I’m sure the vast majority of people visiting Type M don’t bother to click on the links left behind by spammers, but it certainly does degrade your experience seeing all these messages.

I handle the moderation of our web page, and I’m constantly checking comments to remove spam. This past weekend, I happened to look back to some older blog posts (and don’t forget, Type M goes back to 2006!) and found hundreds of spam comments that have been left long after the posts were published. It took me several hours to purge them all. To say the least, I’m completely fed up.

Sooooo, beginning right now, ALL COMMENTS on Type M will be checked before they are posted. I will do my very best to review comments as quickly as I can and upload them. I suspect that this alone will cut down on spam comments right out of the box because these Odious Creatures will see that there is no hope.

I think I speak for everyone when I say that I’m sorry this has come to pass. Believe me, it’s a huge pain in the neck for me, but the Type M crew all want your experience here at our blog to be a lovely one, and spam doesn’t help that. Some recent spam messages have been quite appalling.

This DOES NOT mean that comments will be censored in any way. Good discussion often involves disagreement, and we do want to encourage good, vigorous discussion. The ONLY reason a comment will not be posted is because it is spam.

Thank you for your understanding!

Monday, November 25, 2019

Elegant Variation

Mario's mention of 'purple prose' reminded me of a linked subject I'd been meaning to write about – elegant variation.

I don't know whether the dislike of repetition is instinctive or instilled but I know that whatever I'm writing, using the same word twice in close proximity – unless deliberately – sets off a little warning buzzing in my head. It makes me uncomfortable, even if I'm just writing a quick email to a friend. And certainly it's something my copy editor pounces on if I've slipped up.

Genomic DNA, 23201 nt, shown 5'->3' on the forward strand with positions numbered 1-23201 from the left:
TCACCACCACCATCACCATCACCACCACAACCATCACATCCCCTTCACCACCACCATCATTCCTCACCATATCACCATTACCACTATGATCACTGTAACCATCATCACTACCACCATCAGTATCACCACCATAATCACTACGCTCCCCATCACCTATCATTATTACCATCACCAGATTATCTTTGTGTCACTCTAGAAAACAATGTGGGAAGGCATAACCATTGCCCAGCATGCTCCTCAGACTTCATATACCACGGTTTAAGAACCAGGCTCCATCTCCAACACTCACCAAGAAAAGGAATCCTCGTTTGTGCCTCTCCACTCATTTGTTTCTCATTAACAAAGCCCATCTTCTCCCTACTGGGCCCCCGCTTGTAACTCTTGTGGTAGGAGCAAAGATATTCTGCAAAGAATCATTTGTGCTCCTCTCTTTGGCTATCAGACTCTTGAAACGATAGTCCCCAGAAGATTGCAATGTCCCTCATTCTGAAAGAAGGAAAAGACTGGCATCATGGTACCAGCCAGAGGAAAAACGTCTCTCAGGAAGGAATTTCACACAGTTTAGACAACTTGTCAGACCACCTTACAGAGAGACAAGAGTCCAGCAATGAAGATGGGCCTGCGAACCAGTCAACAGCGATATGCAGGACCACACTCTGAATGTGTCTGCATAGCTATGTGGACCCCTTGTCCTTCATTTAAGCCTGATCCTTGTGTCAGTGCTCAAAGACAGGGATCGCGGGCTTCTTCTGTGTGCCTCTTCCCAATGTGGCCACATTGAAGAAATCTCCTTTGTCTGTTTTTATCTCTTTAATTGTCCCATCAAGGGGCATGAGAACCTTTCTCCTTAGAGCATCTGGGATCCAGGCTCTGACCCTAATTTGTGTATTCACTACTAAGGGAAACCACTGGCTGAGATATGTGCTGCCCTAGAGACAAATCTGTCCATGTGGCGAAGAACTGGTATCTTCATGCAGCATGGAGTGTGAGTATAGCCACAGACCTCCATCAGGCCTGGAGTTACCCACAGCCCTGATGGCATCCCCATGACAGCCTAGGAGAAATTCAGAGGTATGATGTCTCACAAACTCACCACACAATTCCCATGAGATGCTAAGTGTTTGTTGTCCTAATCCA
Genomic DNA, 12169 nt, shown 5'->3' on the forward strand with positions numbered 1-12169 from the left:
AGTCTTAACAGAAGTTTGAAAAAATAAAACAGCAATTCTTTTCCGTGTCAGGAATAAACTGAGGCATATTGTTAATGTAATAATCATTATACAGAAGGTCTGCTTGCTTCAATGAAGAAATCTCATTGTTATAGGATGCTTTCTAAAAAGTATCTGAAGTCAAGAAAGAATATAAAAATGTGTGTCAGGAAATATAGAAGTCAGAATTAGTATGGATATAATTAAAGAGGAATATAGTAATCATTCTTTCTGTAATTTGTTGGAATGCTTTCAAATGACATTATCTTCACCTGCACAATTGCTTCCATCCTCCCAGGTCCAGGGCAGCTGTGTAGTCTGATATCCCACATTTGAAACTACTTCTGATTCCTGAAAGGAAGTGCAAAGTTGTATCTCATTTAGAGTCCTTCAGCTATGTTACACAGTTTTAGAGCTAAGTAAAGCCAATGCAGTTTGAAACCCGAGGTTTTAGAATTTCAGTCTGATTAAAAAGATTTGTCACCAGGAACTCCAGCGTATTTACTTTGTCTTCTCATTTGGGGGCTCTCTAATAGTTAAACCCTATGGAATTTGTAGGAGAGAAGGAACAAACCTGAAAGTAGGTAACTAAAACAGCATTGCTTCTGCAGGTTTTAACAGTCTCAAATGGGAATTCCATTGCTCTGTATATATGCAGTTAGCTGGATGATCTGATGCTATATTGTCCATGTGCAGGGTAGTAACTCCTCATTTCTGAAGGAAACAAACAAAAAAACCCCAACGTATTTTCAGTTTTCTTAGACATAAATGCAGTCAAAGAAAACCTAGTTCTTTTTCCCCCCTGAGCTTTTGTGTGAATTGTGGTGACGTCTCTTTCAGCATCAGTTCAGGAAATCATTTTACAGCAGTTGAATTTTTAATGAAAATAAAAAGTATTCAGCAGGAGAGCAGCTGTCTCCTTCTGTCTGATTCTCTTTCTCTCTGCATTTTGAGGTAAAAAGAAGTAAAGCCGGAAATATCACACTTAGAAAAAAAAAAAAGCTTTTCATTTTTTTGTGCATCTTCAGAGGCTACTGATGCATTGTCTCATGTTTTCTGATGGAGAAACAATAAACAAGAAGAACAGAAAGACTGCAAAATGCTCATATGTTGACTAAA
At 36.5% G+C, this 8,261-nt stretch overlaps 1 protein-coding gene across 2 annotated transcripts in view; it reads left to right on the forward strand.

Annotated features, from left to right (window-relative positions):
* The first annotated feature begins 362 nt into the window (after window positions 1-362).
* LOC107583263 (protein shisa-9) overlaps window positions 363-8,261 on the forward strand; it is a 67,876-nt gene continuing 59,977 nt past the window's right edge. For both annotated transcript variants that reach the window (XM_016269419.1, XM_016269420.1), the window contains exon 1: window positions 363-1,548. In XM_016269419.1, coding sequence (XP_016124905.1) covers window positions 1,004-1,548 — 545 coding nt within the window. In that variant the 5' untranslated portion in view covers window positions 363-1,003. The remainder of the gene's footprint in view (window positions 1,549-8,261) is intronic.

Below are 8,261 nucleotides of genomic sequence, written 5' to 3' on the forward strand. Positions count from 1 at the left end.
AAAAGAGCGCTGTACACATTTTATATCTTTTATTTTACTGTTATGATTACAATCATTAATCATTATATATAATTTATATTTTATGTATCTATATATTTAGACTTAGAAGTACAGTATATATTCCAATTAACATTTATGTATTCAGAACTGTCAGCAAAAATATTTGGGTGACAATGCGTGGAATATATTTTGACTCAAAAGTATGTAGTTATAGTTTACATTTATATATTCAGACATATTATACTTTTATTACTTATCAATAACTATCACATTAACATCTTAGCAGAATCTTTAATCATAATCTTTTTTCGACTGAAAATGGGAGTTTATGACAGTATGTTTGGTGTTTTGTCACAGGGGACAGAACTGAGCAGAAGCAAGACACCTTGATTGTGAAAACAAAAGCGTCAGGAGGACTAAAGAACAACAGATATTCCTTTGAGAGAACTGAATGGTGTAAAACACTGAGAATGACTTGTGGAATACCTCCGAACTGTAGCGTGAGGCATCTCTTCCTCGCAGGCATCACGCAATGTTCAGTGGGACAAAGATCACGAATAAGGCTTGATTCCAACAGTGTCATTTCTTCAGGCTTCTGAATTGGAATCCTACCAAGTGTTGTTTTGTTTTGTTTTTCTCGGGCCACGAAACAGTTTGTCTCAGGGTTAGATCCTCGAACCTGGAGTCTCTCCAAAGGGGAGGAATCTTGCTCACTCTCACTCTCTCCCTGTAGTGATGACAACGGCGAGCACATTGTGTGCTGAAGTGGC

The danger is that it's so easy to go too far the other way, when the effort not to repeat puts the language through terrible contortions. It was HW Fowler, author of The King's English – the bible for classic English style – who introduced the phrase 'elegant variation'. Garner's Modern American Usage suggested that it should be rechristened 'inelegant usage', misunderstanding the ironic tone of Fowler's comment – 'elegant' implied 'pretentious.'

There are some wonderful examples, particularly in newspapers. At the Guardian newspaper they are known as 'povs' after a hapless journalist, trying to avoid repetition when he was writing about carrots, described them as 'the popular orange vegetable.' It went along with another where 'the elongated yellow fruit' was used to describe - well, I hardly need to tell you, do I?

Once you start looking out for it you see it everywhere. I found an article about the emperor who was later termed 'His Majesty' and then called 'the monarch.' (See what I did there?) Sports writing does it a lot – you get the guy's name, then it'll be 'the midfielder' or 'the star scorer' or 'the bearded player' – I could go on and on.

This approach is apparently particularly popular in France. A humorist explained, 'In an article about Gaston Deferre, it's OK to say Deferre once. So next you say the mayor of Marseilles. Then the Minister of Planning. Then, the husband of Esmonde. Then Gastounet, and then ... well then you stop talking about him because you don't know what to call him next.'

My favorite, though, was the report about a pet rat that was so fat it got stuck in an opening. In the course of the article, it became 'the rotund rodent', 'the furry fatso', 'the chubby pet', the well-upholstered mammal'. After that, I suppose the reporter just had to stop talking about it because, as the humorist said, he didn't know what to call it next.

I still can't stop myself from trying to avoid repetition but it's a timely warning to be very, very careful.

Saturday, November 23, 2019

Making a Better Human

After his time in Tombstone, Wyatt Earp and his common-law wife, Josephine Sarah Marcus, set out for Alaska, where they ran the Dexter Saloon. What intrigues me about this photo of their saloon is the humor, a hundred years after the fact, which still holds up.